*We've heard lots about MathsJams recently, but what exactly are they? Alison Kiddle explains...*

As someone who has always enjoyed recreational mathematics, I was very excited when MathsJam first appeared on my radar back in 2010. A few people I know on Twitter started talking about a gathering being organised for people who wanted to do maths together. Before I knew it, I found myself joining getting on for 100 other keen maths folk for a hectic weekend of hands-on maths. Since then I have attended two more MathsJam conferences and started the Cambridge MathsJam pub meets.

It's easy to spot the MathsJam table...

So what is a MathsJam? Let me start by describing the pub MathsJams. These began in London and were the brainchild of Matt Parker, also known as Stand Up Maths. Over time, more maths fans wanted to attend MathsJams near them, and at the time of writing there are more than 30 MathsJams in towns and cities in the UK and further afield. After the 2011 MathsJam conference, I was talked into setting up the Cambridge MathsJam, and we met for the first time in January 2012.

You can spot the MathsJam table in the pub because of all the maths paraphernalia lying around. I have a big bag filled with puzzles, Rubik's cubes, playing cards, dominoes, a couple of Martin Gardner books, paper, pens, glue, scissors, origami squares, post-it notes, and anything else that could come in useful. Each month, MathsJammers turn up with ideas for problems to discuss, and if we run out of puzzles we can always turn to Twitter where the #mathsjam hashtag and @mathsjam account are always full of news about what the other MathsJams around the country are discussing.

Of course there's also the obligatory games of SET – a wonderful card game where you have to spot sets of three cards before your opponents. And I make a point of teaching every new attendee of the Cambridge MathsJam how to make a dodecahedron out of post-it notes, a useful skill for any mathematician. (See James Grime’s excellent tutorial.)

The MathsJam conference has now become a highlight of my mathematical year. Held in November, it is a weekend of intense mathematical fun. This year's conference was just held in Crewe and over 100 people, including mathematicians, physicists, engineers, teachers, software developers, maths communicators and many other maths enthusiasts, came along from all over the UK.

The format for the conference is very clever: participants offer 5-minute talks, long enough to introduce an idea but not to teach anything new. Each hour-long session of around 10 talks is then followed by a half-hour coffee break where people can choose to explore the maths that interested them, or talk in more detail to the presenters. There is always plenty to look at in the breaks too, from mathematical knitting, to jugglers, to mathematical magic.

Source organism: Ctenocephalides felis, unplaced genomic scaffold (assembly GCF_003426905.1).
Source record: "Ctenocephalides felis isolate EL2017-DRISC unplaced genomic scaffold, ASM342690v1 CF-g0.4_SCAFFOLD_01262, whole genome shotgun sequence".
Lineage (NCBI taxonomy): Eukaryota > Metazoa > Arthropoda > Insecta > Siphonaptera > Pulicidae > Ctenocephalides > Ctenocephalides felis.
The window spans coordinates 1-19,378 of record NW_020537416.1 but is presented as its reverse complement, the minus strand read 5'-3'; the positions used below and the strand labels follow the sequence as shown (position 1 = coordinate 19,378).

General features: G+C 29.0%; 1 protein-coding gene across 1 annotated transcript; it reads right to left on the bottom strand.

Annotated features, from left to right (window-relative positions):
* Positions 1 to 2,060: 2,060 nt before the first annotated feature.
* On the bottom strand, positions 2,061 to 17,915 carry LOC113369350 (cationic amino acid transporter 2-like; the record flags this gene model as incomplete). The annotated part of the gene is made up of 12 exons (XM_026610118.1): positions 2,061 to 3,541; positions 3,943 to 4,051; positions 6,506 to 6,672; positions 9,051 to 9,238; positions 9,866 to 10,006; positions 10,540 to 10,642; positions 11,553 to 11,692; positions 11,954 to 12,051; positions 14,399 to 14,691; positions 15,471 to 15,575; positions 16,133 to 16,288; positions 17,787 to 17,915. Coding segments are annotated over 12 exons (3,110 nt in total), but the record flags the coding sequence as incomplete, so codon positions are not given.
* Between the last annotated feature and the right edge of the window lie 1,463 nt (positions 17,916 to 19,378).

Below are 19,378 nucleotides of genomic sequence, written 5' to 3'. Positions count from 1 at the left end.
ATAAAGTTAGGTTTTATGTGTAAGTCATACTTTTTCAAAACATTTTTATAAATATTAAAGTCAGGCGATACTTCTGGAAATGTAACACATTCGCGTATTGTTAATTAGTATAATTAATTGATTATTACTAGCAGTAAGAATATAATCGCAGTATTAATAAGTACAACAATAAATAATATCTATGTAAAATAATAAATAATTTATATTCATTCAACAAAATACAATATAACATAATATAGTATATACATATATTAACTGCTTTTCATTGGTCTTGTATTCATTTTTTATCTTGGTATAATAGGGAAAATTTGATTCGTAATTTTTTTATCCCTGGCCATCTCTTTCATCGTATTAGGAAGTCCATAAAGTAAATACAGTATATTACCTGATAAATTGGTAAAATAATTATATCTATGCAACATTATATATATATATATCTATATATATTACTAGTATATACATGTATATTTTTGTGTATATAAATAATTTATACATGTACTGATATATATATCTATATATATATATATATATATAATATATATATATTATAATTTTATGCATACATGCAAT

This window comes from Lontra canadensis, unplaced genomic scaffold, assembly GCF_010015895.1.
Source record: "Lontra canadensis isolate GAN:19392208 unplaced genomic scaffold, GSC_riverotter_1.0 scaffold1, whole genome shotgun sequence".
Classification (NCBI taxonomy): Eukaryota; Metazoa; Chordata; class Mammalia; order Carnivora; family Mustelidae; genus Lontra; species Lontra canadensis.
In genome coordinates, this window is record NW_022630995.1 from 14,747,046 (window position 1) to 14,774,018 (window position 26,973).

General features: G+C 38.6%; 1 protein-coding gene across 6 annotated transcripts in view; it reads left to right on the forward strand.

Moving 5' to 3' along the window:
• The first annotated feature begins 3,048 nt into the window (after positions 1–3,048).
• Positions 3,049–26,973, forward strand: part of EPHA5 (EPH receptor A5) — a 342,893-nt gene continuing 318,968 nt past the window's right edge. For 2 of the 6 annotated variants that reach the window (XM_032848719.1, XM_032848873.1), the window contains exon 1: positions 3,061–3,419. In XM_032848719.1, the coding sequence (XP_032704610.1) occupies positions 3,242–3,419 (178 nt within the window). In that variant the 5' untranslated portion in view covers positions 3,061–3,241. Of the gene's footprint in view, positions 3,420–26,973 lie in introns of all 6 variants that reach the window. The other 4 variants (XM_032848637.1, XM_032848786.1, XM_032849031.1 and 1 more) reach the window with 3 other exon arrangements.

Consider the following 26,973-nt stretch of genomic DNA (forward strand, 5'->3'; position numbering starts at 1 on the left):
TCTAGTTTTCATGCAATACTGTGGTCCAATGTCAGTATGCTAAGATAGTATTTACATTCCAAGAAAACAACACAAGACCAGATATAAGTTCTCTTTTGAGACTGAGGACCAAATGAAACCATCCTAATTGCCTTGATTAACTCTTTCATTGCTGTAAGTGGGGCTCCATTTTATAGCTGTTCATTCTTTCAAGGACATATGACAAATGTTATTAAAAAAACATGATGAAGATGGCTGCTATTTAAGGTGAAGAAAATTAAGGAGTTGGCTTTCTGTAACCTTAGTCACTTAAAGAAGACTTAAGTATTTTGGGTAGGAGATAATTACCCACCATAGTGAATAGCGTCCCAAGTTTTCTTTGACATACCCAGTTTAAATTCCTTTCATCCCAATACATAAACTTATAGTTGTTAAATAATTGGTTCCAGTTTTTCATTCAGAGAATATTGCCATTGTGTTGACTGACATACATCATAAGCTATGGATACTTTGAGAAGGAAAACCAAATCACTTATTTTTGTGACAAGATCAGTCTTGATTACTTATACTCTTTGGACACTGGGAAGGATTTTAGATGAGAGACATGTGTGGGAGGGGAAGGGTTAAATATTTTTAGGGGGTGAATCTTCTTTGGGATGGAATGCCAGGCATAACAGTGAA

My talk at this year’s MathsJam was "n things you can do with squared paper", where I shared ideas including tiling with L triominoes, a puzzle where you need to make 100, and a way of shading squares to reveal the Sierpinski Triangle that can also be realised in crochet. Mine was not the only talk to refer to mathematical crafting – the team from Woolly Thoughts showed off some of their beautiful mathematical textile projects. Other talks looked at graphs that swear at you, the radius of a cube, technical problems arising from IP addresses using different bases, how the Egyptians built their pyramids, and many more fascinating topics.

The conference dinner was also great fun. I ended up on a table with a few people I knew and a few people I didn't, and before the soup had arrived we were already chatting like old friends sharing terrible mathematical jokes with one another, and talking about the benefits of owning a Raspberry Pi. The tweets on the #mathsjam hashtag all appeared on the big screen at the front of the room, and as more wine was sampled, the bad jokes and mathematical puns got worse. In the bar afterwards, there was a good mix of people playing SET, sharing puzzles and performing tricks. I had a good natter with some friends from Twitter while getting on with some mathematical crochet. I was buzzing so much from all the maths I found it very difficult to get to sleep, and ended up tweeting at 2am to say I’d finally found a proof for one of the problems set for me the previous day!

I really can't do justice to the pubmeets or the conference in just a few words. If this has whetted your appetite and you want to know more, I urge you to visit the MathsJam website and find a pub meet near you, or if there isn't one, to start your own! And if you are on twitter, follow @mathsjam and look out for the #mathsjam hashtag on the penultimate Tuesday of the month for all the mathematical puzzles and discussions your heart could desire!

*Alison Kiddle is a former mathematics teacher and currently works as Key Stage 4 Coordinator for the NRICH mathematics project.*